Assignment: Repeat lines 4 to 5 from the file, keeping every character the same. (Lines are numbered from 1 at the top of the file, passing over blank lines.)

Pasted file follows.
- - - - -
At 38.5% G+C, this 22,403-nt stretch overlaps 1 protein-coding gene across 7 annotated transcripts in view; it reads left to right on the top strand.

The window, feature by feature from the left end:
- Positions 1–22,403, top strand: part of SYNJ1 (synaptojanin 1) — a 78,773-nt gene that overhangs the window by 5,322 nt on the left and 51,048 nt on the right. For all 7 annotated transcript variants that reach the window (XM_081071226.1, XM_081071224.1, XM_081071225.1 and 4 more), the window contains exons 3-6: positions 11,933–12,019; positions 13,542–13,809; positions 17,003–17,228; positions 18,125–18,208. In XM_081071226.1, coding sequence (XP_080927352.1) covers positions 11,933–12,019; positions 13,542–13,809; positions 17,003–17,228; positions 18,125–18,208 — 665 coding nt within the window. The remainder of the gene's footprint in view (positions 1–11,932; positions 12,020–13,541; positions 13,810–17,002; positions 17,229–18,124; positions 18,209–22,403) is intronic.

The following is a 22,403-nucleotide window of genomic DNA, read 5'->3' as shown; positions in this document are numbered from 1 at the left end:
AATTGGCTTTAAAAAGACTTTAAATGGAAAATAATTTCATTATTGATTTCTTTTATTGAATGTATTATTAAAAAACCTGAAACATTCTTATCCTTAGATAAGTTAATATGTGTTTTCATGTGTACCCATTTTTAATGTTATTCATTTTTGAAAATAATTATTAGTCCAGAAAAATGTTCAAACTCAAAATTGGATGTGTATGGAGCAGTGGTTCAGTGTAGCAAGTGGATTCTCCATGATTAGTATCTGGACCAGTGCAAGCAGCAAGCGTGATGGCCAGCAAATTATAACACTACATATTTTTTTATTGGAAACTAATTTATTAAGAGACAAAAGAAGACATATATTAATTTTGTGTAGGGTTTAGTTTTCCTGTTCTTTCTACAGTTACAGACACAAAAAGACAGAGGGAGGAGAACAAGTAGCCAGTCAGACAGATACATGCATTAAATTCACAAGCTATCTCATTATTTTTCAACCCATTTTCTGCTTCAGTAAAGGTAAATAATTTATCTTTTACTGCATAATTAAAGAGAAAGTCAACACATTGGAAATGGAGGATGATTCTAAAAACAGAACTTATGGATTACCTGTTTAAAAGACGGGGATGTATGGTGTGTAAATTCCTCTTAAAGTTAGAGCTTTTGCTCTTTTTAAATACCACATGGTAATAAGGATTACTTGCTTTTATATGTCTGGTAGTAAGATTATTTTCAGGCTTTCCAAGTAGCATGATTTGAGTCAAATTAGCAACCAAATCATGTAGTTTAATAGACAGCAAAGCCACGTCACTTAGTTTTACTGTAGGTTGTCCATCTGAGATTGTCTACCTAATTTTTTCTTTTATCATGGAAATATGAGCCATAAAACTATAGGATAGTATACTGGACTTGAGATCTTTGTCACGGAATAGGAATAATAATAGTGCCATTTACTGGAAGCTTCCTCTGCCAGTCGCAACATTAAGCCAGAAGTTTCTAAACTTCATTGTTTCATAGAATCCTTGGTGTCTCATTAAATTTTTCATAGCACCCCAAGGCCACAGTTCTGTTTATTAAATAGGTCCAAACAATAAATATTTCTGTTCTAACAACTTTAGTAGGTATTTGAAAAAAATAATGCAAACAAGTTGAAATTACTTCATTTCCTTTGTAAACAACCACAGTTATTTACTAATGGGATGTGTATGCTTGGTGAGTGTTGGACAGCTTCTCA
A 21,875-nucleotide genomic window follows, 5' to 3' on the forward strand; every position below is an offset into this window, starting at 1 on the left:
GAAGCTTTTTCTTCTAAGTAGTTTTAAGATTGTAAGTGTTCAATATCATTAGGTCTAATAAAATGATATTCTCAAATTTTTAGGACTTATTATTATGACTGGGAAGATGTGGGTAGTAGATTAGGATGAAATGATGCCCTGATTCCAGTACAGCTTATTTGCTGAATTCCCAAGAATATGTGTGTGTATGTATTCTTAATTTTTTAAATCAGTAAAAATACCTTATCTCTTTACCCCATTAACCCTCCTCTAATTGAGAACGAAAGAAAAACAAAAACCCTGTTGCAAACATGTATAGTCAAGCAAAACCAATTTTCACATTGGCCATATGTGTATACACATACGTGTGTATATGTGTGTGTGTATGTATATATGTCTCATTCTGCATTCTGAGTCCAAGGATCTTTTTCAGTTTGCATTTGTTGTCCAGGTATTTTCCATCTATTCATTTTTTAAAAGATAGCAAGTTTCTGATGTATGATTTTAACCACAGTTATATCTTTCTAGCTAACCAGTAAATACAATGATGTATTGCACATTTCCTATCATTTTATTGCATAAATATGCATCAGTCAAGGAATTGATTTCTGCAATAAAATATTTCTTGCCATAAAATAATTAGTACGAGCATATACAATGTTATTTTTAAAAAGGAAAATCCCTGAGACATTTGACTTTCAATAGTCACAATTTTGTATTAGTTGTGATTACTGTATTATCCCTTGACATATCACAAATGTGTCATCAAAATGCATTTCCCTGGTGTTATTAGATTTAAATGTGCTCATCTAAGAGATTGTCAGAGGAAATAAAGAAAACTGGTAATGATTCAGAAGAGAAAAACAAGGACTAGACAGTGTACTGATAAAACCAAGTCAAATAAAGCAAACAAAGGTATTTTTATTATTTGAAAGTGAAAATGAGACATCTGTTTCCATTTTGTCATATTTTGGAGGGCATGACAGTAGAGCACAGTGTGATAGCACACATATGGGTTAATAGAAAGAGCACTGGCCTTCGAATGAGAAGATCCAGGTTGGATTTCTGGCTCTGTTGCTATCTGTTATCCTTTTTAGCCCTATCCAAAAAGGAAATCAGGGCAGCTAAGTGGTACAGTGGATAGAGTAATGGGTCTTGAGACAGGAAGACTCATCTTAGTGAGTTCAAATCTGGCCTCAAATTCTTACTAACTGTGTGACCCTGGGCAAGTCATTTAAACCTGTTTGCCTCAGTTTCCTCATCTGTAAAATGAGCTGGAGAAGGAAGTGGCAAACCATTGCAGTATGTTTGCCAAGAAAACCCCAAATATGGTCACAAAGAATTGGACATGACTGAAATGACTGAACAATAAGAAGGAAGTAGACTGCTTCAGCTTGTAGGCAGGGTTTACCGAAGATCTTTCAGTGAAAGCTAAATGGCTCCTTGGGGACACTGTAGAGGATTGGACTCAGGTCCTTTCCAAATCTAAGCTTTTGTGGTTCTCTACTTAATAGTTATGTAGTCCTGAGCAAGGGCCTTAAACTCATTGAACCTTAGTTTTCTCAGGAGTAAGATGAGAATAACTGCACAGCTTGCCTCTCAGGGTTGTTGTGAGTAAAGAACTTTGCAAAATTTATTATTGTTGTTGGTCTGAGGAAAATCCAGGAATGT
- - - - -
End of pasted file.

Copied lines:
The following is a 22,403-nucleotide window of genomic DNA, read 5'->3' as shown; positions in this document are numbered from 1 at the left end:
AATTGGCTTTAAAAAGACTTTAAATGGAAAATAATTTCATTATTGATTTCTTTTATTGAATGTATTATTAAAAAACCTGAAACATTCTTATCCTTAGATAAGTTAATATGTGTTTTCATGTGTACCCATTTTTAATGTTATTCATTTTTGAAAATAATTATTAGTCCAGAAAAATGTTCAAACTCAAAATTGGATGTGTATGGAGCAGTGGTTCAGTGTAGCAAGTGGATTCTCCATGATTAGTATCTGGACCAGTGCAAGCAGCAAGCGTGATGGCCAGCAAATTATAACACTACATATTTTTTTATTGGAAACTAATTTATTAAGAGACAAAAGAAGACATATATTAATTTTGTGTAGGGTTTAGTTTTCCTGTTCTTTCTACAGTTACAGACACAAAAAGACAGAGGGAGGAGAACAAGTAGCCAGTCAGACAGATACATGCATTAAATTCACAAGCTATCTCATTATTTTTCAACCCATTTTCTGCTTCAGTAAAGGTAAATAATTTATCTTTTACTGCATAATTAAAGAGAAAGTCAACACATTGGAAATGGAGGATGATTCTAAAAACAGAACTTATGGATTACCTGTTTAAAAGACGGGGATGTATGGTGTGTAAATTCCTCTTAAAGTTAGAGCTTTTGCTCTTTTTAAATACCACATGGTAATAAGGATTACTTGCTTTTATATGTCTGGTAGTAAGATTATTTTCAGGCTTTCCAAGTAGCATGATTTGAGTCAAATTAGCAACCAAATCATGTAGTTTAATAGACAGCAAAGCCACGTCACTTAGTTTTACTGTAGGTTGTCCATCTGAGATTGTCTACCTAATTTTTTCTTTTATCATGGAAATATGAGCCATAAAACTATAGGATAGTATACTGGACTTGAGATCTTTGTCACGGAATAGGAATAATAATAGTGCCATTTACTGGAAGCTTCCTCTGCCAGTCGCAACATTAAGCCAGAAGTTTCTAAACTTCATTGTTTCATAGAATCCTTGGTGTCTCATTAAATTTTTCATAGCACCCCAAGGCCACAGTTCTGTTTATTAAATAGGTCCAAACAATAAATATTTCTGTTCTAACAACTTTAGTAGGTATTTGAAAAAAATAATGCAAACAAGTTGAAATTACTTCATTTCCTTTGTAAACAACCACAGTTATTTACTAATGGGATGTGTATGCTTGGTGAGTGTTGGACAGCTTCTCA